From Backworth to Balmoral

During the summer of 1946 the Royal Family were in residence at Balmoral when Ron and a few of his mates were selected for royal duties.

A photograph of Ron Smith (left) on National Service 1946

Ron Smith (left) on National Service 1946

Ron Smith was born on 24th December 1927 at Cooperative Terrace, West Allotment, the youngest of a family of four – one girl the eldest, and two brothers.  His father worked as a miner.  His mother was kept fully employed caring for the four children – all shopping,  cooking and cleaning.

By the age of five Ron was attending Holystone First School.  At the age of twelve he transferred to Shiremoor Modern School where he remained until the official leaving date aged fourteen.  At this early age Ron’s Father died in the mine after a heart attack.

Straight from school, Ron took up his first job with the United bus company situated on Jesmond Road.  His uncle had been employed there for some time doing night work washing buses, and it was intervention which resulted in an office job for Ron.  After six months Ron found work indoors oppressive, so moved on to bagging coal using a machine.  He was employed by F. Cook, Coal Merchants, West Allotment.  At 17 he applied for his first driving licence and from then on was promoted and allocated his own wagon to oversee deliveries in the South Shields area.

December 1945 and Ron received his call-up papers for two years compulsory National Service.  After travelling overnight from Backworth to King’s Cross, and onward to Chichester, on February 21st 1946, Ron reported for what turned out to be a really tough six weeks training before moving on to Yeovil, Somerset for twelve more weeks.

For Ron at 18 this was his first taste of life beyond Tyneside.  Now, wholly responsible for himself, Ron had to adjust to daily strict discipline as well as learning to live harmoniously with lads from a range of different backgrounds, education and experiences.  Life was tough and rough.  Before being posted abroad he was moved on to Thetford for a while and eventually to Inverness.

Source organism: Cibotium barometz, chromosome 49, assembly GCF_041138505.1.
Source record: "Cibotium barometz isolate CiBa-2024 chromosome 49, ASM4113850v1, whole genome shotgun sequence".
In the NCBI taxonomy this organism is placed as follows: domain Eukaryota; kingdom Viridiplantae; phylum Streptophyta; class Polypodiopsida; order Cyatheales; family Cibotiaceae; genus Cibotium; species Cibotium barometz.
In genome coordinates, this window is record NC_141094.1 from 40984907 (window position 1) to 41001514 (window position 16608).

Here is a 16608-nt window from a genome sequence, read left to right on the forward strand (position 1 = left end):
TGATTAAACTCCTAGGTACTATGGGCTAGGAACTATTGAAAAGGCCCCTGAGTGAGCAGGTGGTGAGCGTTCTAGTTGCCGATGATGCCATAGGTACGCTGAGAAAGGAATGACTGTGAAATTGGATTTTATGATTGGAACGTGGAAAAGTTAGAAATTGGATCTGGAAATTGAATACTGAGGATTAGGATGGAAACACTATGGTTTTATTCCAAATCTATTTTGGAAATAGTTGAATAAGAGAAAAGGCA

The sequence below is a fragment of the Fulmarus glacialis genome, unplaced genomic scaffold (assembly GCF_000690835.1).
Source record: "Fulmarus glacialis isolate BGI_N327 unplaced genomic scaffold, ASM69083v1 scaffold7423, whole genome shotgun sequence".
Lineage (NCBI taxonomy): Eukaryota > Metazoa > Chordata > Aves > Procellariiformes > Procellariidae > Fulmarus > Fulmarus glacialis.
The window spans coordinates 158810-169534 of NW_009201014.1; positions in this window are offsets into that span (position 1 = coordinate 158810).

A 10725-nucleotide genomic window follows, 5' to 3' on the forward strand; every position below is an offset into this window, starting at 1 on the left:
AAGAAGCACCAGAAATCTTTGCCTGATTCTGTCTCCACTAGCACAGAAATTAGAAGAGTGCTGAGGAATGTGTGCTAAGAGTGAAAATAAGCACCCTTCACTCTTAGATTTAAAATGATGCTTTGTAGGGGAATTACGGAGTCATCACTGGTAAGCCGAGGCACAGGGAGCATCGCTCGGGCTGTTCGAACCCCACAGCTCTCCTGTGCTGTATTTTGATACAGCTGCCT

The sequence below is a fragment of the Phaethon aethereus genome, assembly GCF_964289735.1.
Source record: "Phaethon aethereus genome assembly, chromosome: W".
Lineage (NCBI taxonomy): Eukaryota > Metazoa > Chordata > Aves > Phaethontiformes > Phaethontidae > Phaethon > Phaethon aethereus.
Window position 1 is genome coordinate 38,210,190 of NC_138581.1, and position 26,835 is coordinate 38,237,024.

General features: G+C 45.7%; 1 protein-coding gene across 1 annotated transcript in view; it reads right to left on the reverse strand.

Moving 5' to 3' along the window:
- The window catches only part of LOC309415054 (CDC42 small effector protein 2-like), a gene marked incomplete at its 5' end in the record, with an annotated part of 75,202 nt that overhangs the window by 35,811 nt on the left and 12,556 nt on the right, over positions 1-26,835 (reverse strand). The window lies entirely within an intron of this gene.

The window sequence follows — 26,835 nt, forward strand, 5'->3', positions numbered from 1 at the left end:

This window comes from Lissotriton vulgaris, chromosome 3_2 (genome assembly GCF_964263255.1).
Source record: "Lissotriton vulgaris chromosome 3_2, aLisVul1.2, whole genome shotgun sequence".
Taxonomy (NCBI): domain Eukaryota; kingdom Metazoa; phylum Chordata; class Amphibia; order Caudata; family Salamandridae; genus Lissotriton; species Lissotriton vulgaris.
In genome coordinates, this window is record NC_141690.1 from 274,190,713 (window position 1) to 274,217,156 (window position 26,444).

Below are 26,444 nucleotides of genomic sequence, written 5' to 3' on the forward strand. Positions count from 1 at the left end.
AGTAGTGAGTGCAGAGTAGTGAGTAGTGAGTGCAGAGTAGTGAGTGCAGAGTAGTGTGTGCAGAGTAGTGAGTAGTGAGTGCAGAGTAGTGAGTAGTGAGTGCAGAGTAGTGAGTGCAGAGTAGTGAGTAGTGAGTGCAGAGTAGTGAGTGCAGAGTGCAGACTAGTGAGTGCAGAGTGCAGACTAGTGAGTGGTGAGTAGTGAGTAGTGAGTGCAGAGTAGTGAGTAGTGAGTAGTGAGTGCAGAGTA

During the summer of 1946 the Royal Family were in residence at Balmoral when Ron and a few of his mates were selected for royal duties.  They were detailed to drive the beaters in army trucks to their strategic positions on the wild outdoor grouse shooting moors.  Before departure, the trucks were inspected by King George IV and Queen Elizabeth.  Ron well remembers his chat with the Queen and her chauffeur when they discussed maintenance of royal cars which he learned were washed and polished twice a day.

On one special occasion Ron and his pals were invited to Balmoral Castle to maintain law and order in the ballroom.  The King and Queen arrived at the top of the stairs from the landing above.  All below had to stand while the National Anthem was played, and then the Royal Family descended onto the ballroom floor.  While the lads did not join in the Eightsome Reel or the modern dancing they had time to observe the two Princesses, Elizabeth and Margaret, and Peter Townsend, then Equerry to the King and later the subject of much publicity during his relationship with Princess Margaret.  This was a homely affair where all were able to talk and partake of the royal buffet.  This was the night Ron slept between white sheets for the first time since leaving West Allotment in February 1946 and never again until he arrived home 18 months later.

On the Sunday morning following this event the King and Queen attended morning service at Crathie Church.  It was just a short distance beyond the gates, and while crossing a stream Queen Elizabeth sprained her ankle.  All to the rescue!!

Soon after this privileged experience, Ron returned to his base camp and was soon transferred abroad.  Initially, Ron was in France for 2 weeks awaiting the arrival of a well-worn ex-POW transport ship, which would take Ron’s battalion to Egypt.  This proved a real tug boat in need of renovation.  While crossing the Bay of Biscay she sprung a leak due to a defective boiler.  This resulted in an unscheduled visit to Malta for repairs, but they had to remain outside the harbour.  It could be seen that within it, there were sunken ships; the masts like spikes could be seen above the water.

Throughout the journey the men slept in hammocks rocking up and around for 12 days.  The leaking boiler had caused unsanitary conditions with resulting gastric problems.  On arrival at Port Said – a twelve day journey, all had to have a full medical examination.

Following a brief stay in a transit camp in Port Said, Ron’s Company 285 RASC travelled across the desert to Femexa.  Eventually, alongside a major with a revolver always at the ready, they moved by road to Palestine where Ron remained for nine months.

All troops came out of the region when the Mandate was signed in 1948.  Ron should have had leave after a year’s service.  Due to the circumstances he found this was not possible.  However, on demobilisation he was allowed a day’s holiday for every month spent abroad plus 56 automatic days.

Ron sailed back to Britain on HMS Staffordshire, this proved quite a different experience from the old POW ship.  With two swimming pools on board and other luxuries, the lads have a well-deserved taste of the good life.  They disembarked at Southampton, and then onward to York to receive their de-mob suit – a plain grey pin stripe – and finally dismissed from National Service.  In Ron’s case a personal allowance and a Palestinian Service Medal.

Leaving York station for Newcastle at 7.21pm, Ron was back in Backworth within two hours.

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